RALEIGH, N.C. : August 28th, 2016 - This week summer break ends for thousands of North Carolina children as they head back to school. For many, the trip to and from school involves riding on a school bus. With more than 14,000 school buses traveling North Carolina highways daily, paying attention to the road and avoiding distractions is a must in order to keep everyone safe. The North Carolina State Highway Patrol would like to remind motorists to be patient and exercise caution on the road, especially around schools, crosswalks, school buses and bus stops.
Although drivers are required to stop for a school bus when it is stopped to load or unload passengers, parents should also stress to their children that they should not automatically assume that a driver will in fact stop. Children exiting the bus should always stop and look both ways before crossing the street and remain alert at all times.
According to North Carolina State Law (N.C.G.S. 20-217), a driver must stop when a school bus is displaying its mechanical stop signal or flashing red lights and the bus is stopped for the purpose of receiving or discharging passengers, the driver of any other vehicle that approaches the school bus from any direction on the same street, highway, or public vehicular area shall bring that other vehicle to a full stop and shall remain stopped.
The driver of the other vehicle shall not proceed to move, pass, or attempt to pass the school bus until after the mechanical stop signal has been withdrawn, the flashing red stoplights have been turned off, and the bus has started to move. According to NHTSA data, from 2004 to 2013, there were 327 school-age children who died in school-transportation-related crashes; 54 were occupants of school transportation vehicles, 147 were occupants of other vehicles, 116 were pedestrians, and 9 were pedal cyclists. There were more school-age pedestrians killed between the hours of 7 and 8 a.m. and between 3 and 4 p.m. than any other hours of the day.
“Ensuring the safety of students as they travel to and from school is a responsibility shared by everyone”, said Col. Glenn McNeill Jr., commander of the State Highway Patrol. “Our mission is to educate the motoring public on safe driving behaviors before, during and after school.”
Troopers statewide will monitor school bus routes, attempting to ensure motorists comply with stopping for school buses as they pick up and release students.
North Carolina has severe penalties for motorists who fail to comply with school bus safety rules.
• There is a $500 penalty for motorists who are caught passing a stopped school bus, and a five-point penalty on their driver license.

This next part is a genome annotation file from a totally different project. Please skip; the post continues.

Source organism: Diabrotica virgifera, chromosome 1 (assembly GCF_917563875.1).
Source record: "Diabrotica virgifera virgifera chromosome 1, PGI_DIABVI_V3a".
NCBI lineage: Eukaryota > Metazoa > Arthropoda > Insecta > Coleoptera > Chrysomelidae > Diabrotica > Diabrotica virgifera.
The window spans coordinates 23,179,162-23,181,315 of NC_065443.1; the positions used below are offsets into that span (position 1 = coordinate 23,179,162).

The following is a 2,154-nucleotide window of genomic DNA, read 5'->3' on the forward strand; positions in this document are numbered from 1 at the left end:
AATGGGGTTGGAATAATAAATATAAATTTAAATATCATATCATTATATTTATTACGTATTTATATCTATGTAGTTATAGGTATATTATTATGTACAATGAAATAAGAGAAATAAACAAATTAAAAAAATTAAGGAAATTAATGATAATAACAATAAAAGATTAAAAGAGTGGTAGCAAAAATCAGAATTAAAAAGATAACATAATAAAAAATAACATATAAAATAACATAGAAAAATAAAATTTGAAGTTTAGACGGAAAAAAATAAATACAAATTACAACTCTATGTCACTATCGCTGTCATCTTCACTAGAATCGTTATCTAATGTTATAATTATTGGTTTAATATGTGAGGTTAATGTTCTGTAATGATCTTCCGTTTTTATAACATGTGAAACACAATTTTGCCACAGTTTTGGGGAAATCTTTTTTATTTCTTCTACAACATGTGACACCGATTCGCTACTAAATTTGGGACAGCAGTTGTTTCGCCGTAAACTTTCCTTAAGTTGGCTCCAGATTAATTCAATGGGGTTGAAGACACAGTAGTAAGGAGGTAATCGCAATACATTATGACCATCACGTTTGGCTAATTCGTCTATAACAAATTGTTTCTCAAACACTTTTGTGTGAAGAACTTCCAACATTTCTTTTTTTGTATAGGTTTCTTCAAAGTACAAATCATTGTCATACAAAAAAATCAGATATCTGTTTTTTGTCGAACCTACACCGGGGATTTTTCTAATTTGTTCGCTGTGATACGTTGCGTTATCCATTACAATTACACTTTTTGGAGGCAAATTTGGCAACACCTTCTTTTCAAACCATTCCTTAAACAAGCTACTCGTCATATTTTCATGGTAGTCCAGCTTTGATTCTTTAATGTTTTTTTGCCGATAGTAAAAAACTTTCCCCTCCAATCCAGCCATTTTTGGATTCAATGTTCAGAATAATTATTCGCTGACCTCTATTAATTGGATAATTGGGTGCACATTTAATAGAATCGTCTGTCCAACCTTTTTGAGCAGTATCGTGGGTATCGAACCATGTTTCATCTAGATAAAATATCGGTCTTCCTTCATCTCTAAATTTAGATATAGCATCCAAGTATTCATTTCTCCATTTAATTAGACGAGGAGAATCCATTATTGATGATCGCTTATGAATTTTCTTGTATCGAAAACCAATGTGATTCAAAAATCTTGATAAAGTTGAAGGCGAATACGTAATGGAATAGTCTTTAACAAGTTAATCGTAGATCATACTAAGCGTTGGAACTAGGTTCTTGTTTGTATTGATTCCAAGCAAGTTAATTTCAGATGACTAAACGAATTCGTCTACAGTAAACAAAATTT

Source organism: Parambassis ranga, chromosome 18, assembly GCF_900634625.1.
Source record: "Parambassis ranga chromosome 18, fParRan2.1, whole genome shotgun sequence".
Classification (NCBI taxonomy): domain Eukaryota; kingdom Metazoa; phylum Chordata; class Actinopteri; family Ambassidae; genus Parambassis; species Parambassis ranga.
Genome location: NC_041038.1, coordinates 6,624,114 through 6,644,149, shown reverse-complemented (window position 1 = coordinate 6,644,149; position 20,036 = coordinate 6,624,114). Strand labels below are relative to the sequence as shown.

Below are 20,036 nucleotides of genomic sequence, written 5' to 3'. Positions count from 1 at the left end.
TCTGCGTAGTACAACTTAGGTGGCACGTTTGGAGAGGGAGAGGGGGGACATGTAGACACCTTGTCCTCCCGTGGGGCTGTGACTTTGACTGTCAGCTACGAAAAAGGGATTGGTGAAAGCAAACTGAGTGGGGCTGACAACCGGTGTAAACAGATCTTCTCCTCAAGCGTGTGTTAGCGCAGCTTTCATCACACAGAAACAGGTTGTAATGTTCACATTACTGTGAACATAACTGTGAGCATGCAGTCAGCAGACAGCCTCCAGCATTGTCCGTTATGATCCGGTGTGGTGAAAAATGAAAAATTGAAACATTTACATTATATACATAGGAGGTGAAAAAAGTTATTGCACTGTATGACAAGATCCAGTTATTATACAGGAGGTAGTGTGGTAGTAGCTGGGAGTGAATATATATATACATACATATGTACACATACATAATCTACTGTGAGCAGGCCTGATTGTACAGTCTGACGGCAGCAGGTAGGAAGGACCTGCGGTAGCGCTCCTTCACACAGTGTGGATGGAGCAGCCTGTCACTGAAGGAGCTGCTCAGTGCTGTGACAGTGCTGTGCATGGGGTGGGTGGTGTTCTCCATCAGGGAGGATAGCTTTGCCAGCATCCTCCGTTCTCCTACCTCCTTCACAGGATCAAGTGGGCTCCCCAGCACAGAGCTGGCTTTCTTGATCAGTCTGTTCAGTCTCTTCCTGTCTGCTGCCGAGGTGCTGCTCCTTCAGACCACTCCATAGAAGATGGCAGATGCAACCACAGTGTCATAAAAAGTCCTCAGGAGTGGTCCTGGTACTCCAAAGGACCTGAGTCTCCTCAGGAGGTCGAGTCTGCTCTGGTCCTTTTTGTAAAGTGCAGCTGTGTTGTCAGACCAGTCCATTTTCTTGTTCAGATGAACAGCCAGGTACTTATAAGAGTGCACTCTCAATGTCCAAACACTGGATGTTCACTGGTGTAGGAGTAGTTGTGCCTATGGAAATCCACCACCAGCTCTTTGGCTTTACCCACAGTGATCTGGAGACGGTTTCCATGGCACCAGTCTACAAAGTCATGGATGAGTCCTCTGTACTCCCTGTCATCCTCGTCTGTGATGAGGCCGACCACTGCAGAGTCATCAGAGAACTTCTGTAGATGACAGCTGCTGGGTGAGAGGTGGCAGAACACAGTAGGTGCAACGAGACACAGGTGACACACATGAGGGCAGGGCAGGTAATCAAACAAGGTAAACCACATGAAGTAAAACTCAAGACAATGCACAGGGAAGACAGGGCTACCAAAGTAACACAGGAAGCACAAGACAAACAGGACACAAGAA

• A driver who passes a stopped school bus and strikes someone will face a Class I felony and be fined a minimum of $1,000.
• The penalty increases to a Class H felony and fine of $2,500 if someone is killed.
In an effort to promote traffic safety around North Carolina schools, school buses and school bus stops, the Highway Patrol is advising drivers, children and parents to follow a few simple safety tips:
• When backing out of a driveway or leaving a garage, watch out for children walking or bicycling to school.
• When driving in neighborhoods with school zones, watch out for young people who may be thinking about getting to school, but may not be thinking of getting there safely.
• Slow down. Watch for children walking in the street, especially if there are no sidewalks in neighborhood.
• Slow down. Watch for children playing and congregating near bus stops.
• Be alert. Children arriving late for the bus may dart into the street without looking for traffic.
• Learn and obey the school bus laws in your state. Learn the "flashing signal light system" that school bus drivers use to alert motorists of pending actions:
• Yellow flashing lights indicate that the bus is preparing to stop to load or unload children. Motorists should slow down and prepare to stop their vehicles.
• Red flashing lights and extended stop arms indicate that the bus has stopped, and that children are getting on or off. Motorists must stop their cars and wait until the red lights stop flashing, the extended stop sign is withdrawn, and the bus begins moving before they can start driving again.
• Get to the bus stop at least five minutes before the bus is scheduled to arrive.
• When the bus approaches, stand at least three giant steps (6 feet) away from the curb, and line up away from the street.
• Wait until the bus stops, the door opens, and the driver says that it's okay before stepping onto the bus.
• If you have to cross the street in front of the bus, walk on the sidewalk or along the side of the road to a point at least five giant steps (10 feet) ahead of the bus before you cross. Be sure that the bus driver can see you, and you can see the bus driver.
• Use the handrails to avoid falls. When exiting the bus, be careful that clothing with drawstrings and book bags with straps don't get caught in the handrails or doors.
• Never walk behind the bus.
• Walk at least three giant steps away from the side of the bus.
• If you drop something near the bus, tell the bus driver. Never try to pick it up because the driver may not be able to see you.
• Teach children to follow these common sense practices to make school bus transportation safer.
For further information concerning school bus safety please visit the Department of Public Instruction's school bus safety web site at http://www.ncbussafety.org/Safety/index.html
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